• What type of analyses are you looking to perform and does your program of choice offer those analyses?
  • What types of support do you have access to?

How does R work?

If you’re looking for a statistical package that is point and click, R is not for you!  R is driven by coding.  YES!  you will have to learn how to write syntax in R.  You can use R interactively by using R-Studio, and you may never reach a point in your studies or your research where you will move away from the interactive capabilities of R – so no big worries!  Besides, today there are a lot of resources available to help you learn how to use R.  So don’t let that stop you!

Base R and Packages

When you download and install R, the Base R program is installed.  To run many of the analyses you may be required to install a package.  What is a package?  It is a collection of functions, data, and documentation that extend the current capabilities of the Base R program.  These are what makes R so versatile!  As we work through our workshops and associated code, I will provide you with the name of the Package.  There are a number of ways to acquire and install packages, we will review these as we work through them.  Please note that there may be several packages that perform a similar analysis, please read all the documentation before selecting a package to use.

How do I acquire R? Where can I download it?

Visit the Comprehensive R Archive Network (CRAN) website to download the R software.  https://cran.r-project.org/   Please note that this will also be the website used to download future packages used in analyses as well.

The website has comprehensive instructions to assist you with the installation on your own computers.

Available interfaces for using R

There are essentially two ways to use or interact with R:  RStudio or by using the R Console.  The code or syntax you will write or use will be the same for either interface, however RStudio provides you with a more interactive experience.  This is the interface that I will use for these workshops.  I will demonstrate the R Console to show you the basic differences.

In order to use RStudio, you will need to download and install it once you have R on your computer.  To download R-Studio, visit The RStudio website at https://www.rstudio.com/

Let’s take a tour and become familiar with the windows in RStudio

When you first open RStudio you’ll see 4 windows or 4 sections on your screen:  editor, console, history, and environments with tabs.  Let’s start with the environments window – you should see 6 tabs:  Environment, Files, Plots, Packages, Help, and Viewer.   The Environment tab lists the files/datasets that are being used during the current project.  The Files tab allows you to view all the files that are available in your working directory.  The Plots tab will show any plots that are created during your session.  The Packages tab will list all packages that you have loaded.  The Help tab is self-explanatory.  A quick sidenote, the Help window is great!  Please take advantage of it by using the search function in the Help tab.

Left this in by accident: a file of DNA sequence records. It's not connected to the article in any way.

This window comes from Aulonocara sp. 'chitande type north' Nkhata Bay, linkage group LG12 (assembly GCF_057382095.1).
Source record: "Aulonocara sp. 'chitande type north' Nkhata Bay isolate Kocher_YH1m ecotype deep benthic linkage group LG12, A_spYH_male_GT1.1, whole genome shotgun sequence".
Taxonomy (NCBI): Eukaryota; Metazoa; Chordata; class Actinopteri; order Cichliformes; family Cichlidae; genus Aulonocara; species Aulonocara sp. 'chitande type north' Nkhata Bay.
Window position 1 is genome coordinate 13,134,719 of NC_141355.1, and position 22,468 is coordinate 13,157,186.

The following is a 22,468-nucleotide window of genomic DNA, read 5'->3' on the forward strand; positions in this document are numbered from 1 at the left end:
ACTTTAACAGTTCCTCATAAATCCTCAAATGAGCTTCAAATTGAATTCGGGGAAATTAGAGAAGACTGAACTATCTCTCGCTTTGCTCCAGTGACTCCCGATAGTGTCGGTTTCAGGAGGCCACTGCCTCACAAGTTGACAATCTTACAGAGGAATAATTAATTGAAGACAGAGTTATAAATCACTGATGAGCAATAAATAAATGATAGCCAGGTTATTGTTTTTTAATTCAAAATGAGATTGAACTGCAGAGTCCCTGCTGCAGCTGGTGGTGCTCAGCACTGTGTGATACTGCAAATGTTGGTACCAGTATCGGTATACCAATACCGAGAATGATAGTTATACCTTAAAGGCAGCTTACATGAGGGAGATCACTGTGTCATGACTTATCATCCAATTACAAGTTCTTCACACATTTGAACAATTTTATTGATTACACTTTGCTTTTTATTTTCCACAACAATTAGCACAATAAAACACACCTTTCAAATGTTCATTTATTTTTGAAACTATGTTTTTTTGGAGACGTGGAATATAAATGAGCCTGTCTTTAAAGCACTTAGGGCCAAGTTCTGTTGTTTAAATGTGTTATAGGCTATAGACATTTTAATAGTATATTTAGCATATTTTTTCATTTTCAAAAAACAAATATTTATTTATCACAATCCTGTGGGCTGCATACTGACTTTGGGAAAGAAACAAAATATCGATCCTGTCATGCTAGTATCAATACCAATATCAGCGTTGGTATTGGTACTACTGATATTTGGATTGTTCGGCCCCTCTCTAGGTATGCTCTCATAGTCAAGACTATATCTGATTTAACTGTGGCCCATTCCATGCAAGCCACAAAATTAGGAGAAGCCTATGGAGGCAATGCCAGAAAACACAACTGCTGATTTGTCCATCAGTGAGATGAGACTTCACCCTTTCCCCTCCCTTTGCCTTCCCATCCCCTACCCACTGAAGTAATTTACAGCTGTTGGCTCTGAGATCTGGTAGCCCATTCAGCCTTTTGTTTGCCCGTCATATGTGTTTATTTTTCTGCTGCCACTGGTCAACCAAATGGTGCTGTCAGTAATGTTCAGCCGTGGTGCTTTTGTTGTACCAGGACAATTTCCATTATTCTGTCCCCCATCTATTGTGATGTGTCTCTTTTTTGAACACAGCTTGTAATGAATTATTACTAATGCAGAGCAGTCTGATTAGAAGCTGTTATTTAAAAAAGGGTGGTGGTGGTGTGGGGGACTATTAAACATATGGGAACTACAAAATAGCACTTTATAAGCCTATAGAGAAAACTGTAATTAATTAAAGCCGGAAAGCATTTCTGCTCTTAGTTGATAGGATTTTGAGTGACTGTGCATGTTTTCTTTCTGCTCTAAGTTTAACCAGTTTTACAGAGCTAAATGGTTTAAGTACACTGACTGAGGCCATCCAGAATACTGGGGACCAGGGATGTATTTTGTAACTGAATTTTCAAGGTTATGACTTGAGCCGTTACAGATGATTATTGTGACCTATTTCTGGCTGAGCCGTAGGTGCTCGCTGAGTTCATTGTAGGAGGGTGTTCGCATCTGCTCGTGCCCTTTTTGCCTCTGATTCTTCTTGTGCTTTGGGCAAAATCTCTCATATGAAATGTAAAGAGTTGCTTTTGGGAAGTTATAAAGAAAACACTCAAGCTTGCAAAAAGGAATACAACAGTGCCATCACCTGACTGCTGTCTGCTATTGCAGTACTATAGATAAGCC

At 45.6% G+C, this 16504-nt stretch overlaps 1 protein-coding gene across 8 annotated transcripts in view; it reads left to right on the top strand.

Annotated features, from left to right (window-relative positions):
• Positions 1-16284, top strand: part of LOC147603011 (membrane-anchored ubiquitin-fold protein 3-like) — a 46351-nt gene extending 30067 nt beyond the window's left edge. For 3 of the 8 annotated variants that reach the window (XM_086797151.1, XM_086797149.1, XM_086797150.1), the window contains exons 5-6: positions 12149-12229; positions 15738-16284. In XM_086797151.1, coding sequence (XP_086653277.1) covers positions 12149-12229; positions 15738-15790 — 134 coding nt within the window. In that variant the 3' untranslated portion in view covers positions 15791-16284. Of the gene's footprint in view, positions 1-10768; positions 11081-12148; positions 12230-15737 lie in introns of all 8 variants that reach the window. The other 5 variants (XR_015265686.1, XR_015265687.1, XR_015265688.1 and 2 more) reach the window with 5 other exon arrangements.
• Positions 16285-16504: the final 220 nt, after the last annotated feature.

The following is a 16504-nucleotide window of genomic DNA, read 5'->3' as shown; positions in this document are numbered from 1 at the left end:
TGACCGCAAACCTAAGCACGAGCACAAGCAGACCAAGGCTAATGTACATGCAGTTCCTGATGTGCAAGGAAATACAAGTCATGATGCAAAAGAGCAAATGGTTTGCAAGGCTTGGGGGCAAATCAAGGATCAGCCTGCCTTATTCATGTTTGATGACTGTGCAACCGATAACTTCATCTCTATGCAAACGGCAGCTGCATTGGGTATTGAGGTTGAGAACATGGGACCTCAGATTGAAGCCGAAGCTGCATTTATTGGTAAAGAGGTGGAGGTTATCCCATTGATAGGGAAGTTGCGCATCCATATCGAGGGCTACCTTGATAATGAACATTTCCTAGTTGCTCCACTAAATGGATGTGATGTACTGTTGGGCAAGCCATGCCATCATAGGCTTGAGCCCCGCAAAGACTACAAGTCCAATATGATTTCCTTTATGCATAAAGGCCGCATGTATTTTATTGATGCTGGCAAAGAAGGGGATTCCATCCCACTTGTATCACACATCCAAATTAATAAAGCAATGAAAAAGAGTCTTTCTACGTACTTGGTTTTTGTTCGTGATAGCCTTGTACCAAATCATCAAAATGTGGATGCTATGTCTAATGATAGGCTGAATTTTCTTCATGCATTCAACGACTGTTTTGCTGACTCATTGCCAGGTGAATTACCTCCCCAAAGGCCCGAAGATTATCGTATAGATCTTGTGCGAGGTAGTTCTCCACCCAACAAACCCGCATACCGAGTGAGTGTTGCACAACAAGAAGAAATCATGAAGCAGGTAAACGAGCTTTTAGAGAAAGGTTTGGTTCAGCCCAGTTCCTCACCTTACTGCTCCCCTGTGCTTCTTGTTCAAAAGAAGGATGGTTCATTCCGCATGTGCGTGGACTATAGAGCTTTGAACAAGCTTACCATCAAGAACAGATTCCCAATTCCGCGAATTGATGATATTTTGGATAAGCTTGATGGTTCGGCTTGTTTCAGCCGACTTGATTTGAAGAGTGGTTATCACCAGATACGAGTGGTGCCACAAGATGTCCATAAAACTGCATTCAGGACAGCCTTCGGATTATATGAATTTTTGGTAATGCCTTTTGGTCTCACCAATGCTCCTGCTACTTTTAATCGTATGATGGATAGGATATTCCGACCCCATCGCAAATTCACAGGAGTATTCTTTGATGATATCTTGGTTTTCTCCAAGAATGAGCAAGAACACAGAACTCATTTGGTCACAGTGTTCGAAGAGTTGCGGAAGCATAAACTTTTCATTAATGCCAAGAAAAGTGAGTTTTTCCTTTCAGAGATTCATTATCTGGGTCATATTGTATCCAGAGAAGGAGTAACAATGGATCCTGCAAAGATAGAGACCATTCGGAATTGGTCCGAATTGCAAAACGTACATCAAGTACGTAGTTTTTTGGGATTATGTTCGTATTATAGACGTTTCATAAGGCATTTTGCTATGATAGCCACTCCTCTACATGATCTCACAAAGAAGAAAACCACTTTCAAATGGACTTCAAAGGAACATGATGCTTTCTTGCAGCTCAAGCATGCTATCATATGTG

The History window will list all the lines of code that you have run until you clear it out.  A great way to see what you have done – especially if you encounter troubles along the way.

That leaves the editor and the console.  The editor is where you open an R script file and the console is where you run your code as you type it in.  To run code that is in your editor – select the bits of code and hit Ctrl-Enter to run it.  In the console, you type the line, hit enter and it runs immediately.  I use these two windows in tandem.  To move between these two windows – Ctrl-2 moves you to the Console window and Ctrl-1 brings you back to the editor window.  Of course, a mouse works great too!

One more quick tip – the console window can fill up quite quickly and to me, can feel very cluttered.  Remember the History window will keep a history of your code, so it would be ok to clear out the console as you see fit.  In order to do this, use Ctrl-L to clear it out.

Working Directory

Sometimes having your program always refer to the same directory, when saving files or when opening files, can be very handy.  You’ll always know where your files are!  R makes it very easy to accomplish it.

First, let’s do it the long way.  To see what the current working directory of your RStudio is by typing in your editor window:

getwd()

To change the working directory for the current project you are working on type:

setwd (“C:/Users/edwardsm/Documents/Workshops/R”)

Of course, you’ll want to make this a directory on your computer 😉   But as you look at this – do you notice anything odd about this statement???  You’ll notice that the slashes / are the opposite direction than you normally see on a Windows machine.  Changing these manually can be a time consuming effort.  One way around this is to add an extra \ after everyone in your location.  See below: